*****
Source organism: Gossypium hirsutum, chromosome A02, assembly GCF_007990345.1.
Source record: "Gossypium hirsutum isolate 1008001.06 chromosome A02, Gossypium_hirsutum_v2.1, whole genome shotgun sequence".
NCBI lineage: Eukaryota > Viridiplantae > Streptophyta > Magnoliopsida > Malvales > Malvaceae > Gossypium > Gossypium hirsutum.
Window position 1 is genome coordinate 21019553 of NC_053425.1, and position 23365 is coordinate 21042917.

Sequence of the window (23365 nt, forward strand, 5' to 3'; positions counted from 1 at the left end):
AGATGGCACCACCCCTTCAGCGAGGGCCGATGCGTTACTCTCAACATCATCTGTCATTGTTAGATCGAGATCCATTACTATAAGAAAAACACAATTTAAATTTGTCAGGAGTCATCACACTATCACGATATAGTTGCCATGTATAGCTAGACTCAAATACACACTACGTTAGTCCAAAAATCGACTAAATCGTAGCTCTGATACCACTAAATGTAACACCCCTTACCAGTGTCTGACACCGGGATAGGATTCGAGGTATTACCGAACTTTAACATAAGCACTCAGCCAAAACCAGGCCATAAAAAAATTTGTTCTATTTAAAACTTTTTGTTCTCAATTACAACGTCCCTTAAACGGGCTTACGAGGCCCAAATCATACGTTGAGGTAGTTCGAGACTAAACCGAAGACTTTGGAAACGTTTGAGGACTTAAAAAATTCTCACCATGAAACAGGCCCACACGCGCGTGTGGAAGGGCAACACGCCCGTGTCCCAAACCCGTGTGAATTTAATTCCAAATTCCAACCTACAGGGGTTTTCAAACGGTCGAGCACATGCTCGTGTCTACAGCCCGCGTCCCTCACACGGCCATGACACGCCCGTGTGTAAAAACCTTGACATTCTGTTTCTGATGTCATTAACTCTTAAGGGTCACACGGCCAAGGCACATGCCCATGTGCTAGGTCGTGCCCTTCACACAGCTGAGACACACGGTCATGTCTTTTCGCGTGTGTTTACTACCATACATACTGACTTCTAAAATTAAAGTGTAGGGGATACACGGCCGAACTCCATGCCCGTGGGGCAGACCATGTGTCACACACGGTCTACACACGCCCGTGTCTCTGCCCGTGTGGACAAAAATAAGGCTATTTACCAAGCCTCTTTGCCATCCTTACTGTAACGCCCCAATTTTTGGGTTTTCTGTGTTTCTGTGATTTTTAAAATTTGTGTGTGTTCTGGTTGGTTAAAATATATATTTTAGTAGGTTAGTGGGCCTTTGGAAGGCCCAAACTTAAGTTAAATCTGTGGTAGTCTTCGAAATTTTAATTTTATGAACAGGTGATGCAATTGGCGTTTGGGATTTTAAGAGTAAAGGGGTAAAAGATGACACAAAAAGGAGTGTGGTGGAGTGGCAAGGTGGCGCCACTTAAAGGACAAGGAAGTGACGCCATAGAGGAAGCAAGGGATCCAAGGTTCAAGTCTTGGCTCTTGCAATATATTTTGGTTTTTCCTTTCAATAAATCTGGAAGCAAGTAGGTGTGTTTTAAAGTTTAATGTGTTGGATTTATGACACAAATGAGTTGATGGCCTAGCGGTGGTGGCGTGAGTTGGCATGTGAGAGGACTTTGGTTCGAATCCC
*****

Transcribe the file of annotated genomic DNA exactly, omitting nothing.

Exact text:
Source organism: Gossypium hirsutum, chromosome A02, assembly GCF_007990345.1.
Source record: "Gossypium hirsutum isolate 1008001.06 chromosome A02, Gossypium_hirsutum_v2.1, whole genome shotgun sequence".
NCBI lineage: Eukaryota > Viridiplantae > Streptophyta > Magnoliopsida > Malvales > Malvaceae > Gossypium > Gossypium hirsutum.
Window position 1 is genome coordinate 21019553 of NC_053425.1, and position 23365 is coordinate 21042917.

Sequence of the window (23365 nt, forward strand, 5' to 3'; positions counted from 1 at the left end):
AGATGGCACCACCCCTTCAGCGAGGGCCGATGCGTTACTCTCAACATCATCTGTCATTGTTAGATCGAGATCCATTACTATAAGAAAAACACAATTTAAATTTGTCAGGAGTCATCACACTATCACGATATAGTTGCCATGTATAGCTAGACTCAAATACACACTACGTTAGTCCAAAAATCGACTAAATCGTAGCTCTGATACCACTAAATGTAACACCCCTTACCAGTGTCTGACACCGGGATAGGATTCGAGGTATTACCGAACTTTAACATAAGCACTCAGCCAAAACCAGGCCATAAAAAAATTTGTTCTATTTAAAACTTTTTGTTCTCAATTACAACGTCCCTTAAACGGGCTTACGAGGCCCAAATCATACGTTGAGGTAGTTCGAGACTAAACCGAAGACTTTGGAAACGTTTGAGGACTTAAAAAATTCTCACCATGAAACAGGCCCACACGCGCGTGTGGAAGGGCAACACGCCCGTGTCCCAAACCCGTGTGAATTTAATTCCAAATTCCAACCTACAGGGGTTTTCAAACGGTCGAGCACATGCTCGTGTCTACAGCCCGCGTCCCTCACACGGCCATGACACGCCCGTGTGTAAAAACCTTGACATTCTGTTTCTGATGTCATTAACTCTTAAGGGTCACACGGCCAAGGCACATGCCCATGTGCTAGGTCGTGCCCTTCACACAGCTGAGACACACGGTCATGTCTTTTCGCGTGTGTTTACTACCATACATACTGACTTCTAAAATTAAAGTGTAGGGGATACACGGCCGAACTCCATGCCCGTGGGGCAGACCATGTGTCACACACGGTCTACACACGCCCGTGTCTCTGCCCGTGTGGACAAAAATAAGGCTATTTACCAAGCCTCTTTGCCATCCTTACTGTAACGCCCCAATTTTTGGGTTTTCTGTGTTTCTGTGATTTTTAAAATTTGTGTGTGTTCTGGTTGGTTAAAATATATATTTTAGTAGGTTAGTGGGCCTTTGGAAGGCCCAAACTTAAGTTAAATCTGTGGTAGTCTTCGAAATTTTAATTTTATGAACAGGTGATGCAATTGGCGTTTGGGATTTTAAGAGTAAAGGGGTAAAAGATGACACAAAAAGGAGTGTGGTGGAGTGGCAAGGTGGCGCCACTTAAAGGACAAGGAAGTGACGCCATAGAGGAAGCAAGGGATCCAAGGTTCAAGTCTTGGCTCTTGCAATATATTTTGGTTTTTCCTTTCAATAAATCTGGAAGCAAGTAGGTGTGTTTTAAAGTTTAATGTGTTGGATTTATGACACAAATGAGTTGATGGCCTAGCGGTGGTGGCGTGAGTTGGCATGTGAGAGGACTTTGGTTCGAATCCC